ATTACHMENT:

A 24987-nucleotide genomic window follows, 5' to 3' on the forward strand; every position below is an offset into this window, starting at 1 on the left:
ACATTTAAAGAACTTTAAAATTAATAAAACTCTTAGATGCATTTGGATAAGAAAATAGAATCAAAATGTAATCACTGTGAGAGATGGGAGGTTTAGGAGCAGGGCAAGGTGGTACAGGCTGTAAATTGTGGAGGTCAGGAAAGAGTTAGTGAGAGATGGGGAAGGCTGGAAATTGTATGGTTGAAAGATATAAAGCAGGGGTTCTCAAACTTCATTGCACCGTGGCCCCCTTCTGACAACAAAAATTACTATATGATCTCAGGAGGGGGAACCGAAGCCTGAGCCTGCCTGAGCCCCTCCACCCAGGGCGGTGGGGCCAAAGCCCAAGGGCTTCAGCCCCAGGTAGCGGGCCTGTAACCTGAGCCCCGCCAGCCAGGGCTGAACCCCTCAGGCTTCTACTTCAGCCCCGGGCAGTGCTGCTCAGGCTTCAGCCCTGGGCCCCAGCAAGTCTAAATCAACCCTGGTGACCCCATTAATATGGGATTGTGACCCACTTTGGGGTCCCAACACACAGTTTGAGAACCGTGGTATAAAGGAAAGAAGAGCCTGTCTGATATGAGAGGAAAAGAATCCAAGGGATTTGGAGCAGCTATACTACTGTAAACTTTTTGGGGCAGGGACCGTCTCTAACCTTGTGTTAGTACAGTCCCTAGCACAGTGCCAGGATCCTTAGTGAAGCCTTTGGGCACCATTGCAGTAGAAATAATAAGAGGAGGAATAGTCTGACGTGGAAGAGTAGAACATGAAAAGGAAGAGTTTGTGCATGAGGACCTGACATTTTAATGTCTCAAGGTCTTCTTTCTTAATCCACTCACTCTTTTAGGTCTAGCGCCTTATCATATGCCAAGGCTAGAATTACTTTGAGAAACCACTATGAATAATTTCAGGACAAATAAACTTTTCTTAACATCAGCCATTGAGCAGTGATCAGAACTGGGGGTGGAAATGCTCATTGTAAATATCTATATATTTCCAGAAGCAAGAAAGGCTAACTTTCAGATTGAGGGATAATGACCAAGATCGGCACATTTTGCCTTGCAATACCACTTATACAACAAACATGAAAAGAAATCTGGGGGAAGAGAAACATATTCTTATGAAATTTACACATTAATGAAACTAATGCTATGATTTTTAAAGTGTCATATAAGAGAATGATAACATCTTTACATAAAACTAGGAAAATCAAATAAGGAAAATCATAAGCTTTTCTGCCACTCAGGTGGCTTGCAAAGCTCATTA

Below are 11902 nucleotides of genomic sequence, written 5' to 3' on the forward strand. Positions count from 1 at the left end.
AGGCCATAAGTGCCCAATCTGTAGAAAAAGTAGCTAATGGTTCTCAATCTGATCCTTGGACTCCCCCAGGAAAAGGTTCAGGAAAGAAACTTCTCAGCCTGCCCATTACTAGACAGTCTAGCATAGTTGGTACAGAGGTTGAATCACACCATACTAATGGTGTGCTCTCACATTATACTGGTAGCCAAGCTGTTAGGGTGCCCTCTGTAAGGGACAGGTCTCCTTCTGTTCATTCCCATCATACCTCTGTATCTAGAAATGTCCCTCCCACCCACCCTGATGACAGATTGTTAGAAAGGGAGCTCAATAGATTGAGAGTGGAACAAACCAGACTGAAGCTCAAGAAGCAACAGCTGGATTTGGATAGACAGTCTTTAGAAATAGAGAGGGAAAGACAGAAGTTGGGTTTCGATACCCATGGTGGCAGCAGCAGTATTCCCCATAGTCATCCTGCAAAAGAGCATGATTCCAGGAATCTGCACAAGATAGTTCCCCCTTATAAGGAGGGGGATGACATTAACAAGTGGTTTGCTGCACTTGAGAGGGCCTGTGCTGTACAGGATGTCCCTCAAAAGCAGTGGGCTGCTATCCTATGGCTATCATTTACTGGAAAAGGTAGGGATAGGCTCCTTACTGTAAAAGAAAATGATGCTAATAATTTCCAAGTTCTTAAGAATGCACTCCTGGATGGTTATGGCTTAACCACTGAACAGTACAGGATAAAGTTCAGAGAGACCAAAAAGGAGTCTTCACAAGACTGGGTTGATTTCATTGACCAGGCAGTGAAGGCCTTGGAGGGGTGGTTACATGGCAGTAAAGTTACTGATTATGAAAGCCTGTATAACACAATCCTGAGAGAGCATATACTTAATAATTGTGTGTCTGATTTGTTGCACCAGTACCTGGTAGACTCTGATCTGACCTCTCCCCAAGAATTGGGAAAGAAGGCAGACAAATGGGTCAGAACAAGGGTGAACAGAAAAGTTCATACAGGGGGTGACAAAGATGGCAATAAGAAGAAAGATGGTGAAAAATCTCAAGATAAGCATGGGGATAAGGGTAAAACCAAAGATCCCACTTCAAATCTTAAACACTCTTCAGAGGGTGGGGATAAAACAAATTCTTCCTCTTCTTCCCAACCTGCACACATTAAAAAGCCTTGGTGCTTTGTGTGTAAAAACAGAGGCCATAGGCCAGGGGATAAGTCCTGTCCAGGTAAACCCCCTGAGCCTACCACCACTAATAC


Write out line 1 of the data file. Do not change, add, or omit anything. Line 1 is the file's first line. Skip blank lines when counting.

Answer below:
A 24987-nucleotide genomic window follows, 5' to 3' on the forward strand; every position below is an offset into this window, starting at 1 on the left: